I’ve always fancied David Taylor especially when he dressed up in his cavalier costume. Each Sunday I’d trip down to the circle of stones and watch the Roundheads and Cavaliers battle it out. They never stayed strictly to the historical facts as one week the Cavaliers won and Oliver Cromwell’s men were supposed to win. Mr Grundy who ran the battle re-enactment society nearly had an apoplexy fit. I didn’t help by laughing like a braying donkey until my friend Sal had to slap my face to make me stop.

    The week David asked me out was a bit fraught. It was the week before Halloween and I had so much to do. My mother was always admonishing me for leaving everything to the last moment. I promised her everything would be organised strictly to the plan no surprises for her.

    He stood proud, so handsome like King Charles, silhouetted between the upright stones. David’s shadow was cast like a long thin finger coming to a stop inches before the stone I lay upon. My bare flesh glistened in the moonlight and I could hear his laboured breathing. I must have looked like a celestial virgin giving herself up to her conquering hero. I muffled a giggle didn’t want Sal slapping me again.

    Beckoning him with my arms wide open I could hear the chants of my mother and fellow sisters in the distance. I pulled him to my bosom so he could hear my pounding heart. Tonight I would be crowned Queen of the Coven I would be granted the wisdom of all women once I’d drunk blood.

    I felt David’s fear as he tried to pull away, my mother and sisters chanting in a circle around us, blood spilling over our faces, rivulets running down between my breasts, it tasted warm and metallic. I heard him groan before he collapsed, his weight pinning me down. It felt good to know the weakness of men.

    David had some explaining to do the next morning. Covered in chicken blood, half dressed, sprawled on the centre stone. Me you could hear braying like a donkey and this time Sal joined in.

  10. Marie McKay says:

    (330 words)

    ‘I can’t let you in. You’ve been out there for too long.’
    ‘I know. Just came to say goodbye.’
    ‘How did you survive three weeks?’
    ‘Economical, I guess.’
    ‘What’s it like out there?’
    ‘It’s actually kind of beautiful, in a fucked up kind of way.’
    ‘You know deep breaths are the fastest way out of this. Don’t you?’
    ‘Yip. Helmet off, deep breaths. You want this over with quickly… somewhere to go?’
    ‘ ‘Course not. I just meant -‘
    ‘I know. I know… Sorry I ran out on you. Sorry about the suit. Just thought I’d try… for all of our sakes. We needed to know.’
    ‘Did you find anything?’
    ‘You don’t wanna hear.’
    ‘I do.’
    ‘It’s the worst possible… It’s just more and more of the same.’
    ‘No point in coming out. No point. Stay and make the most of what you have.’
    ‘I don’t know that I want to anymore.’
    ‘Now, come on. Don’t talk like that. You guys. You can survive a while longer in there.’
    ‘There’s no point.’
    ‘There is. You hang in there. Don’t make my mistake.’
    ‘I’m so sorry. Maybe I could talk to the others.’
    ‘No! It’s better this way. But I’m going out of your line of vision, now. You stay put, you and the others. The shelter has supplies that will last three people a year, maybe, more. You’re better off where you are. You don’t know what might happen in that time. Promise me you’ll stay. See it out.’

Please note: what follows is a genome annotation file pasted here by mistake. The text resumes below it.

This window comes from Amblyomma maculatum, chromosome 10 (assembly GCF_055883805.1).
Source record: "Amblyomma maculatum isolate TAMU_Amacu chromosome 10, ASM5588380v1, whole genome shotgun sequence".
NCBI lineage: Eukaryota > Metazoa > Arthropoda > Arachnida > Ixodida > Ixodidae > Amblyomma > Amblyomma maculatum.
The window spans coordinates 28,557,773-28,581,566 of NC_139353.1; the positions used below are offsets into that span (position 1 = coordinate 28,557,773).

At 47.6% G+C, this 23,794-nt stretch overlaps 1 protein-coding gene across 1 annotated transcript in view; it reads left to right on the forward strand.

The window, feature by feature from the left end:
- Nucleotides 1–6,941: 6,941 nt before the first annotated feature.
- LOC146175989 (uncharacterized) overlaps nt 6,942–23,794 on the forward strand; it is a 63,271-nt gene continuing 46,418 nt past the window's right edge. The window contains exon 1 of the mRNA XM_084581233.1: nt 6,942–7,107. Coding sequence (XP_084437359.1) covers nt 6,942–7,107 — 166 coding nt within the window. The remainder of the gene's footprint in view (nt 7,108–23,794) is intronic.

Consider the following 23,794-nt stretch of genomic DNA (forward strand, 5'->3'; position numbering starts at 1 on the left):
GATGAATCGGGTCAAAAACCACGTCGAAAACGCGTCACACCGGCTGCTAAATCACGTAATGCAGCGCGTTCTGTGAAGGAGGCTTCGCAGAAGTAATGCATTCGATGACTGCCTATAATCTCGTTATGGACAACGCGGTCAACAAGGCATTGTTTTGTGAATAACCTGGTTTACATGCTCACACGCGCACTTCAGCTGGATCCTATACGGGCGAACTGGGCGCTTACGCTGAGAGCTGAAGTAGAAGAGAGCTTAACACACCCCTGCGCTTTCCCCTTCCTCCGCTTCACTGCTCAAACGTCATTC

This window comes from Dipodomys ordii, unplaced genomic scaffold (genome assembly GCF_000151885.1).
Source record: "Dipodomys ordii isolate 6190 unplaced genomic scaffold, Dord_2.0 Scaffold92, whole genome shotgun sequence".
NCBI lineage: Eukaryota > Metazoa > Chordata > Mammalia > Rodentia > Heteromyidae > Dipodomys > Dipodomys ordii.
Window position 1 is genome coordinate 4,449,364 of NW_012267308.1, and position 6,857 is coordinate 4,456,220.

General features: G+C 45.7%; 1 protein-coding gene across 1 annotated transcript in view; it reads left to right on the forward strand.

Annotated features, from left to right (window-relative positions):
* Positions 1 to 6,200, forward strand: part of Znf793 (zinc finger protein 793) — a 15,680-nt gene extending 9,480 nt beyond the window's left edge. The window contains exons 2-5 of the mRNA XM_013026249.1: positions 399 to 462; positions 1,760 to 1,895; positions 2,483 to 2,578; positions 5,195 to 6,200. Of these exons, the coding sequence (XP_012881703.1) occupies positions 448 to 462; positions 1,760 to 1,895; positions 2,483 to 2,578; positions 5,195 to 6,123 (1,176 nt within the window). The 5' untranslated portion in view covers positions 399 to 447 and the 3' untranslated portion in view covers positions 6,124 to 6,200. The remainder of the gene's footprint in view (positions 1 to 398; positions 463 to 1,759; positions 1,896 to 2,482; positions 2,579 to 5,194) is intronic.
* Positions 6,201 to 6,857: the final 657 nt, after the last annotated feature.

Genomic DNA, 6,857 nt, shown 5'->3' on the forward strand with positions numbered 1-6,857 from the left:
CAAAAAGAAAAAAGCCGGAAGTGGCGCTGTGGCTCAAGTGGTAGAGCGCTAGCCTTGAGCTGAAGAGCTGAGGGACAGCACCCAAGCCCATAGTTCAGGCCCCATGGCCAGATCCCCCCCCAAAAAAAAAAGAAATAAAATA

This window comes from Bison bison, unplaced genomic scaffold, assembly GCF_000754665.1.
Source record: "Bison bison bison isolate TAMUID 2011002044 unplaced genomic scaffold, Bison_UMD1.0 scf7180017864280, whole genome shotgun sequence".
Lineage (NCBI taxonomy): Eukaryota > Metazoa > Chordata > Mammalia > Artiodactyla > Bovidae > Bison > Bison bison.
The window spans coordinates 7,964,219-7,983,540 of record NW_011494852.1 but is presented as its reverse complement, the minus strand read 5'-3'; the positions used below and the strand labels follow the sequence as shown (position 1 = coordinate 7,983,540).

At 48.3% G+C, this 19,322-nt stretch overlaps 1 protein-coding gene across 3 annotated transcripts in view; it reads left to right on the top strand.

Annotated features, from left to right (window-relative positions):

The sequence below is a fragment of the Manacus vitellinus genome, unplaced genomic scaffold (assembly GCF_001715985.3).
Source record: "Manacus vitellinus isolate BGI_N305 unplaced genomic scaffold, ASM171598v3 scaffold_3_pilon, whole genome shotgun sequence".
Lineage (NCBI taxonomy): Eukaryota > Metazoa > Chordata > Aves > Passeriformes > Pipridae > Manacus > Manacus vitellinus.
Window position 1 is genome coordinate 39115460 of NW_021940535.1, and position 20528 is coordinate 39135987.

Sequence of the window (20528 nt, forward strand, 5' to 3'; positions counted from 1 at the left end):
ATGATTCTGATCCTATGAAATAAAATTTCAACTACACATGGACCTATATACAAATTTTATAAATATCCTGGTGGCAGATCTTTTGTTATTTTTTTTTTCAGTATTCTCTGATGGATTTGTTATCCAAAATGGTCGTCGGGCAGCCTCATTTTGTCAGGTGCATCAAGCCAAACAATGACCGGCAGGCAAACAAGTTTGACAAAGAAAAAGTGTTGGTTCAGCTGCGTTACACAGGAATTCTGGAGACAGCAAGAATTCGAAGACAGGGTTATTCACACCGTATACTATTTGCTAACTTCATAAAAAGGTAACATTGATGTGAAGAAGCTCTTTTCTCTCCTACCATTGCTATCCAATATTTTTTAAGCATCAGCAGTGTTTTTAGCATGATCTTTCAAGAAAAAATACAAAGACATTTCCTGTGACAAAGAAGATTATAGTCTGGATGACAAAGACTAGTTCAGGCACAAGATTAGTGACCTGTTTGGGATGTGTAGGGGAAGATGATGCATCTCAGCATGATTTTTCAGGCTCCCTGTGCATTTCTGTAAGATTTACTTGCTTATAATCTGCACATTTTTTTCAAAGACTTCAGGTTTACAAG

He descended the hill right out of her line of vision, and turned off the walkie talkie. He kept his breaths shallow. By his reckoning, it must be half a day away. He’d told the new camp he was the sole survivor of a group that had been buried alive. He’d tell the rescuers that, too.
    He’d reduced the competition by ten, now. He thought he must have had a good shot at getting on that rescue ship.

  11. Amy Wood says:


    314 words

    The Dark Ones

    Humans so often wonder how ancient man built the giant standing stones and henges which populate the earth. The answer is simple. They didn’t.

    Such wonders were crafted by Fey hands.

    The Fey folk are not the cute, kindly critters literature suggests. They’re old. So very old. They were here before humans stood up on two feet and walked. They were here when the universe was dark and boiled with tumultuous possibility. Look into a Fey’s eyes and eternity will stare back.

    Humans have lived parallel to the Fey since the veil shifted and cut the world into two, unwitting and blissful in their ignorance. Sometimes something moves in the ether and our existences overlap. Avalon, Stonehenge, Glastonbury Tor. Mankind lost the ability to comprehend these gateways and so turned them into myth and legend. Stories to lull children into uneasy sleep.

    Over time the Fey became the faerie folk and thus – fairies. Fairies at the bottom of the garden beside a babbling brook. How quaint. How utterly untrue.

    The Fey are not sweet or kind or welcoming. They are ancient and powerful and hungry. Their world can only contain them for so long. Sooner or later the gateways will widen and Fey will pass freely into the human realm once more. Mankind will do well to survive their return.

    One should never willingly step into a stone circle. Fey-wrought they are and Fey magic lingers. Falling into their world is a slow and tortuous death. Legends tell of cursed faerie hills and enchanted caves wherein people vanish without trace. Of course there’d be no trace, the Fey aren’t wasteful. Human bones make delicious appetisers.

    How do I know all this? Excellent question. But I think perhaps, you already know the answer. Worry more about how I come to be here to tell you.

    If you live near a henge, humans, take care.

  12. Rock Bleeds

    We still can’t agree on how they got here, but there’s one thing we all agree on: rock preceded man.